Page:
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North Korea rebukes U.S. for allowing Seoul to build up missile capability

President Biden recently hosted his South Korean counterpart, President Moon Jae-in, for a summit in which they discussed regional security. (Alex Brandon/AP)

SEOUL — North Korea on Monday criticized the United States for ending restrictions on South Korea’s missile development, calling it a “deliberate and hostile act” that could lead to an “acute and instable situation” on the Korean Peninsula.

The statement was Pyongyang’s first public reaction to the May 21 summit in Washington between President Biden and his South Korean counterpart, President Moon Jae-in.

The two leaders agreed to abolish guidelines dating to 1979 that had capped Seoul’s development of missiles to a range of 800 kilometers (500 miles). The termination of the missile pact, which was put in place to avoid a regional arms race, expands Seoul’s ability to target the North.

It also potentially puts major Chinese cities within reach of South Korean missiles.

“The termination step is a stark reminder of the U.S. hostile policy toward the DPRK and its shameful double-dealing,” said the statement carried on North Korea’s official Korean Central News Agency, which used the country’s official name of the Democratic People’s Republic of Korea.

In April, the Biden administration completed a months-long review of U.S. policy toward Korea that sought to avoid the “grand bargain” approach of former president Donald Trump and the “strategic patience” of former president Barack Obama, said White House press secretary Jen Psaki.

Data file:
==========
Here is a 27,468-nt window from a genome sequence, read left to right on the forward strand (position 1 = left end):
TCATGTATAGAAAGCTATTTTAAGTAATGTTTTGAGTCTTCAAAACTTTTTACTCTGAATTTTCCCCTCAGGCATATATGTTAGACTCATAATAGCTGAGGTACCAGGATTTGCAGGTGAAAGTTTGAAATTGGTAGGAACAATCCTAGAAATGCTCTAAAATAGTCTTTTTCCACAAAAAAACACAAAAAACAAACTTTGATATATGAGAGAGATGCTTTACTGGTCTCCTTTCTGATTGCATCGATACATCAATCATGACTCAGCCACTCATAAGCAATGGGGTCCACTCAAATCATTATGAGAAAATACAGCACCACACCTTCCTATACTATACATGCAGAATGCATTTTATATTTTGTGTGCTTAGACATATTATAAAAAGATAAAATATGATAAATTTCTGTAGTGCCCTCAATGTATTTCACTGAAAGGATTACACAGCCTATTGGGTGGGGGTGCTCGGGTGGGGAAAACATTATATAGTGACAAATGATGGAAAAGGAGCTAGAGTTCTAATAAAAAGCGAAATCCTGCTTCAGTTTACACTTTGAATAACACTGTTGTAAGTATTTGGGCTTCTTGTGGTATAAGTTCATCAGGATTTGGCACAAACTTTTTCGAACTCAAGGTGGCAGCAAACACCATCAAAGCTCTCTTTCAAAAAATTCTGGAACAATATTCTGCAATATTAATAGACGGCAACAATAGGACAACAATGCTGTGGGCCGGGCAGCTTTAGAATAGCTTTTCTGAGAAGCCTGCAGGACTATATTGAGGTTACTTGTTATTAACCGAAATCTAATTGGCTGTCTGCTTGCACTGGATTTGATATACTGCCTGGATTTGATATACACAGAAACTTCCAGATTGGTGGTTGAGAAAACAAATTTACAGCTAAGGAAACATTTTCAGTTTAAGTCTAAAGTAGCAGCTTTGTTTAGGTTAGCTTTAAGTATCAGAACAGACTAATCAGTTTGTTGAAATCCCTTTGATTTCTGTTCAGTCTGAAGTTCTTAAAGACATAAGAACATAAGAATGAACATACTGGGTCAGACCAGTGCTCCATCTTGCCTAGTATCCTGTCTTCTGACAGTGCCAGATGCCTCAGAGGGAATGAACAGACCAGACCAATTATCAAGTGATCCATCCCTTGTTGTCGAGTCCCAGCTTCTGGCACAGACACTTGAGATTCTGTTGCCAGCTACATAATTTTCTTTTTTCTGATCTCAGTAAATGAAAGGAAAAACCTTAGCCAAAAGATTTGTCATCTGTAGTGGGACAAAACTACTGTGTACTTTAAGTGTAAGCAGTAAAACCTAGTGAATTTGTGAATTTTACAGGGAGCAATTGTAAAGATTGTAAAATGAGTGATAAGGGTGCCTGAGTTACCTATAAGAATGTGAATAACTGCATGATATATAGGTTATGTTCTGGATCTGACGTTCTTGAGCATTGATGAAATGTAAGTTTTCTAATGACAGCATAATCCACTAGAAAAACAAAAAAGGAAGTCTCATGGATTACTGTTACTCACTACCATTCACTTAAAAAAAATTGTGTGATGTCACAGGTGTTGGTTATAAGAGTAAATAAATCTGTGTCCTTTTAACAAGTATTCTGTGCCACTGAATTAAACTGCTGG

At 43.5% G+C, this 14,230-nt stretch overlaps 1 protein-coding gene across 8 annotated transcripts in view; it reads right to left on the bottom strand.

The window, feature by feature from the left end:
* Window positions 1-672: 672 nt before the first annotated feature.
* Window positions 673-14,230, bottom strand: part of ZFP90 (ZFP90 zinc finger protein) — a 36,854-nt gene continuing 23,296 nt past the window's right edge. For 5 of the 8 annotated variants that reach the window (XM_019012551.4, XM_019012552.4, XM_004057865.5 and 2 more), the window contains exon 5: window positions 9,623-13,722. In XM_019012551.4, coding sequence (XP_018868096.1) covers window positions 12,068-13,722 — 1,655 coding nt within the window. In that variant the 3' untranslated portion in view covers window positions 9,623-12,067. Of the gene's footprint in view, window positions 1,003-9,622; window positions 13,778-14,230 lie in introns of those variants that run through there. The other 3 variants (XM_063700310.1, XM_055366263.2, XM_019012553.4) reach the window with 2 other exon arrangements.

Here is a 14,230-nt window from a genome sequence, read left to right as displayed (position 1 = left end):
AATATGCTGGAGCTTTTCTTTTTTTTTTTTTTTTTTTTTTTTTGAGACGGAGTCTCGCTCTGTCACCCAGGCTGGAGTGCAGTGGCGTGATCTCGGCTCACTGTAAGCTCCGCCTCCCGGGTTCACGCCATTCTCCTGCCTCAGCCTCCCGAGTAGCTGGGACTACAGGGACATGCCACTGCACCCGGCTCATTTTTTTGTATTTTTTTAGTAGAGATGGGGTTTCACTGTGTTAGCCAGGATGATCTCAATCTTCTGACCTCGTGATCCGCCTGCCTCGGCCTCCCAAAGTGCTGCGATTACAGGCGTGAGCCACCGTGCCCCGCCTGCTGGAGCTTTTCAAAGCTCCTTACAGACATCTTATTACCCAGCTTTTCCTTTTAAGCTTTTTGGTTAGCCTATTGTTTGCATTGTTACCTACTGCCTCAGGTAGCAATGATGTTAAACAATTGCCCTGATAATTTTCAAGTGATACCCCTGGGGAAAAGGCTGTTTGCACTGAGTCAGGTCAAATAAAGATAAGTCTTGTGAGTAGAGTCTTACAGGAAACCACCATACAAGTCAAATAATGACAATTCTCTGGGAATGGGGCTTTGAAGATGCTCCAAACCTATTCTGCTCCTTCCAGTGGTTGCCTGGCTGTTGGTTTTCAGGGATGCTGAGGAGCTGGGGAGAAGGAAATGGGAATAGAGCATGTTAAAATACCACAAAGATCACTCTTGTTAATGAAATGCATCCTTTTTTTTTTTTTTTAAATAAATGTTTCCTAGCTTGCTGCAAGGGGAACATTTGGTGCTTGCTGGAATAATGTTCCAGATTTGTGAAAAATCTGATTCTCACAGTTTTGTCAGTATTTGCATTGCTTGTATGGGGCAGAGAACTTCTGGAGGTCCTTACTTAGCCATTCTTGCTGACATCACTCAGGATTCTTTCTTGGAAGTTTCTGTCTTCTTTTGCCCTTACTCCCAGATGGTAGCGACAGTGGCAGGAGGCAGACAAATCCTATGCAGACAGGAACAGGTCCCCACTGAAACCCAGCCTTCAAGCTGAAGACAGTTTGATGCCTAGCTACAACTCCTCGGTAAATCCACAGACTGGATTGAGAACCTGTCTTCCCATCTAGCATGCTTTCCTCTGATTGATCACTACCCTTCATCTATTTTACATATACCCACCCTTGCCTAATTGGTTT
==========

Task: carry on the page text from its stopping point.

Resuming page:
During a speech to a joint session of Congress in April, Biden characterized his own approach as a combination of “diplomacy, as well as stern deterrence.”

Biden also announced the appointment of veteran diplomat Sung Kim as special envoy to North Korea at the summit. Talks over Pyongyang’s nuclear program have been stalled since 2019.

In its statement Monday, which was attributed to an unaffiliated “international affairs critic” named Kim Myong Chol, Pyongyang said Washington was “engrossed in confrontation despite its lip-service to dialogue.”

By not assigning the message to a governmental body, North Korea is “signaling that there is still room for dialogue” with the Biden administration, said Yang Moo-jin, a professor at the University of North Korean Studies in Seoul.

North Korea is also issuing a “warning that it could confront the United States and South Korea about … the termination of the missile pact,” Yang said.

“It is a serious blunder for [the United States] to pressurize the DPRK by creating asymmetric imbalance in and around the Korean Peninsula,” wrote Kim, the North Korean commentator. “The U.S. act of giving free ‘missile’ rein to South Korea is all meant to spark off [an] arms race … and check the development of the DPRK.”

The Chinese ambassador to South Korea, Xing Haiming, had said the missile guidelines were a bilateral matter between Washington and Seoul.

“However, we will not stand still if it does damage to China’s national interest,” Xing told reporters last week.

During the summit, Biden and Moon also discussed diplomatic issues involving China, but a joint statement released later avoided directly addressing Beijing’s growing assertiveness in the region.